Thanks for the memory.
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Great Googly Moogly it's
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SybotCB wrote:
I guess I'm younger, my first real online gaming experience was with MUDs and MUSHs during college.

Then came the Warcraft Ladder using Kali.

What MUDs? I played Genesis and Angalon. Mostly Genesis.
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Justin Case
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dhinson wrote:
I remember LeisureLINC quite well. I used to work there as a nights and weekends system operator.

....

Thanks for the memory.

You're welcome, but thank you for contributing to the discussion!

I'm so sorry that I haven't seen your comments until now, but I have been inactive on BGG for most of the year; I hope you're subscribed to this thread to see this.

Your note sure brought back some memories for me too, and we may have even spoken before. Because I happened to be in the same city, and was a very active member as well as being one of the first members, I was given the direct access phone number, and I would call now and then if there was a service problem. There was an operator that I used to chat with now and then too, when things in the "engine room" were running smoothly.

But who was the hot little blonde gal who used to work there, and was often the public face of LeisureLINC? I'm having a brain cramp and don't remember her name.... LeisureLINC had a table to advertise and seek new members at the big "Land of the Sky" chess tournament in Asheville one year, and she was there to work. Oh my, those poor chess geeks were all over that table. I'm fairly sure that she came to one of the much smaller local tournaments too.

My favorite memory of her was one night when there was some sort of special occasion -- New Years Eve? LeisureLINC's first birthday? Something festive.... But a bunch of us were chatting online, and she got tanked up and started typing out the dialog from an entire Mighty Mouse cartoon that she knew by heart from repeated viewings as a kid.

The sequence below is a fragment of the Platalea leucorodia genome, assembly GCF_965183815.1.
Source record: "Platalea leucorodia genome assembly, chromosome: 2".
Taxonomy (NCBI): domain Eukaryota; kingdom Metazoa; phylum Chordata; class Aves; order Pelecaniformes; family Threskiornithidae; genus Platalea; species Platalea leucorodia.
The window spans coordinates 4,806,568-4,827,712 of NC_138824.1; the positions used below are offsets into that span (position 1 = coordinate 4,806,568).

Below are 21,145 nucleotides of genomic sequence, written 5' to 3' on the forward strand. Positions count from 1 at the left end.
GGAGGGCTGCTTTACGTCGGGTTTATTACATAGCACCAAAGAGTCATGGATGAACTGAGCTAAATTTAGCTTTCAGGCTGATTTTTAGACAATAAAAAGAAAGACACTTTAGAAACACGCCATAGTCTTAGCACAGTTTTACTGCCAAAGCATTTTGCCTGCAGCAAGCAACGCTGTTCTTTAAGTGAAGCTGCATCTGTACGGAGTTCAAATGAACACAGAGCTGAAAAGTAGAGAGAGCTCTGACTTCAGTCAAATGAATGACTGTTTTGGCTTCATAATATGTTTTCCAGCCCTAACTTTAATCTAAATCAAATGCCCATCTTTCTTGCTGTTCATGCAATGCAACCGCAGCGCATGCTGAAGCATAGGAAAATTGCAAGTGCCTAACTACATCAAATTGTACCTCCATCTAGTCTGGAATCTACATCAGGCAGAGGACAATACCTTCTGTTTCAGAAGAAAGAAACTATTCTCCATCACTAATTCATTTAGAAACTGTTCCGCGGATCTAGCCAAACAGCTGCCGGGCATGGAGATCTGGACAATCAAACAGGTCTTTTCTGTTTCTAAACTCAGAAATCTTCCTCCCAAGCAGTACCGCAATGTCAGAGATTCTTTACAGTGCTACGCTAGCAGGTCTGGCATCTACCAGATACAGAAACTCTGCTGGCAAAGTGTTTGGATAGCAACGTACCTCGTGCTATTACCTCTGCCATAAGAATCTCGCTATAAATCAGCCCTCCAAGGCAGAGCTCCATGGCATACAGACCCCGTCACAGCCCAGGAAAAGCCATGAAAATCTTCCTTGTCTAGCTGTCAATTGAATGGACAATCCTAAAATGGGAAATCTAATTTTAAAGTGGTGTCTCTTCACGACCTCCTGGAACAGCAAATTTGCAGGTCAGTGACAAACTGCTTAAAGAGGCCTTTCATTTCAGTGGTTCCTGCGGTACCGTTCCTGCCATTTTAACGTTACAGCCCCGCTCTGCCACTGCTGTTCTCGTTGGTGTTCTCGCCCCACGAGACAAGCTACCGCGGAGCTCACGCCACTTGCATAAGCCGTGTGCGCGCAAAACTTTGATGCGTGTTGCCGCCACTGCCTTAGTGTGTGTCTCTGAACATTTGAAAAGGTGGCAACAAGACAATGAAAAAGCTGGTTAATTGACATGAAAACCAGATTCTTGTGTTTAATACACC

We had several chats going, and periodically interspersed between our lines of text would pop up things like "Save me, Mighty Mouse! Save me!" It was just too funny, and even though I knew it had to be coming, when she typed "Heeere I come to save the daaaaay!!", I was nearly weeping with laughter.

laugh


Thanks so much for taking time to add to the thread, it's been fun to read your memories and share mine that were renewed.

cool


[mini edits for spelling and missing word]
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David Hinson
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Hello Justin. Now you'll have to pardon my belated response. This is the first time I've signed into BGG since I wrote that last message! I know the young lady you're referring to. I don't want to mention her name but she maintains this facebook page which you'll probably find nostalgic https://www.facebook.com/leisurelinc/. I'm sure she'd love to hear from you.

Cheers
 
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Justin Case
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dhinson wrote:
I know the young lady you're referring to. I don't want to mention her name but she maintains this facebook page which you'll probably find nostalgic https://www.facebook.com/leisurelinc/. I'm sure she'd love to hear from you.
That's her!!

I'm an antifacebookite, so I can't interact with that page, but I can look at most of it -- what a trip down memory lane!

One of the memories on that page is that I played in the online world record simul against GM Bisguier, and wow did he ever tromp me into the mud.

I still have my C64 LINC software and other goodies around here someplace, and hundreds of pages of printed game records from all the chess, checkers, and Othello games I played there.

Geekmail coming, in case I can catch you on another visit soon.